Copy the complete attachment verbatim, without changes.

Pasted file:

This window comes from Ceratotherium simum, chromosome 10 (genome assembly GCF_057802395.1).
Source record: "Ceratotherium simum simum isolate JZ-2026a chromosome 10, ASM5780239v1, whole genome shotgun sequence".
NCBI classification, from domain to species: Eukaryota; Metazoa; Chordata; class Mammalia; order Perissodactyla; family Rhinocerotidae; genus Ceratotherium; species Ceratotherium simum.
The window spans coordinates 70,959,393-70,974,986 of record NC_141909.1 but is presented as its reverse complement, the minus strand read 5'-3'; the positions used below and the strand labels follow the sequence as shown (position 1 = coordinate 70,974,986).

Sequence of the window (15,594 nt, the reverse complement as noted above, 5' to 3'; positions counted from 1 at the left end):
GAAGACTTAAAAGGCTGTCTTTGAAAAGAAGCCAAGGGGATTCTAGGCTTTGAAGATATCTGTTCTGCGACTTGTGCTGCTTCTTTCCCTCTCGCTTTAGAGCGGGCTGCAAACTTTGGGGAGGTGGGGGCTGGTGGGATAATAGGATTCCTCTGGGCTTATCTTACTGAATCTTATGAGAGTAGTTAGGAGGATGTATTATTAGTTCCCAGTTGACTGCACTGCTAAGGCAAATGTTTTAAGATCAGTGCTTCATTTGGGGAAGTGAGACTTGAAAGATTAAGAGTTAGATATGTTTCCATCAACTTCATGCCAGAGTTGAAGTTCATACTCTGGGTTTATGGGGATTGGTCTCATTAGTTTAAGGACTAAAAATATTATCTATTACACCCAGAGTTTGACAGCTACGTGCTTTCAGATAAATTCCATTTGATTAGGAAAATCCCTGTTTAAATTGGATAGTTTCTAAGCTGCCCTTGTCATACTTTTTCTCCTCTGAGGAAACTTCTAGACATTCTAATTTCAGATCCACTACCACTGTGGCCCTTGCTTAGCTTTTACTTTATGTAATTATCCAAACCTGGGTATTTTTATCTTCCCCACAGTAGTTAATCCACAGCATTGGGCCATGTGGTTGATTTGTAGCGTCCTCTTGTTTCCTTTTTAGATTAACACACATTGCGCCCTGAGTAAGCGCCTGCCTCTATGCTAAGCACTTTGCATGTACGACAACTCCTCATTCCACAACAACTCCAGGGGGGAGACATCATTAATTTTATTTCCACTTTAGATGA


This window comes from Ceratotherium simum, chromosome 10 (genome assembly GCF_057802395.1).
Source record: "Ceratotherium simum simum isolate JZ-2026a chromosome 10, ASM5780239v1, whole genome shotgun sequence".
NCBI classification, from domain to species: Eukaryota; Metazoa; Chordata; class Mammalia; order Perissodactyla; family Rhinocerotidae; genus Ceratotherium; species Ceratotherium simum.
The window spans coordinates 70,959,393-70,974,986 of record NC_141909.1 but is presented as its reverse complement, the minus strand read 5'-3'; the positions used below and the strand labels follow the sequence as shown (position 1 = coordinate 70,974,986).

Sequence of the window (15,594 nt, the reverse complement as noted above, 5' to 3'; positions counted from 1 at the left end):
GAAGACTTAAAAGGCTGTCTTTGAAAAGAAGCCAAGGGGATTCTAGGCTTTGAAGATATCTGTTCTGCGACTTGTGCTGCTTCTTTCCCTCTCGCTTTAGAGCGGGCTGCAAACTTTGGGGAGGTGGGGGCTGGTGGGATAATAGGATTCCTCTGGGCTTATCTTACTGAATCTTATGAGAGTAGTTAGGAGGATGTATTATTAGTTCCCAGTTGACTGCACTGCTAAGGCAAATGTTTTAAGATCAGTGCTTCATTTGGGGAAGTGAGACTTGAAAGATTAAGAGTTAGATATGTTTCCATCAACTTCATGCCAGAGTTGAAGTTCATACTCTGGGTTTATGGGGATTGGTCTCATTAGTTTAAGGACTAAAAATATTATCTATTACACCCAGAGTTTGACAGCTACGTGCTTTCAGATAAATTCCATTTGATTAGGAAAATCCCTGTTTAAATTGGATAGTTTCTAAGCTGCCCTTGTCATACTTTTTCTCCTCTGAGGAAACTTCTAGACATTCTAATTTCAGATCCACTACCACTGTGGCCCTTGCTTAGCTTTTACTTTATGTAATTATCCAAACCTGGGTATTTTTATCTTCCCCACAGTAGTTAATCCACAGCATTGGGCCATGTGGTTGATTTGTAGCGTCCTCTTGTTTCCTTTTTAGATTAACACACATTGCGCCCTGAGTAAGCGCCTGCCTCTATGCTAAGCACTTTGCATGTACGACAACTCCTCATTCCACAACAACTCCAGGGGGGAGACATCATTAATTTTATTTCCACTTTAGATGA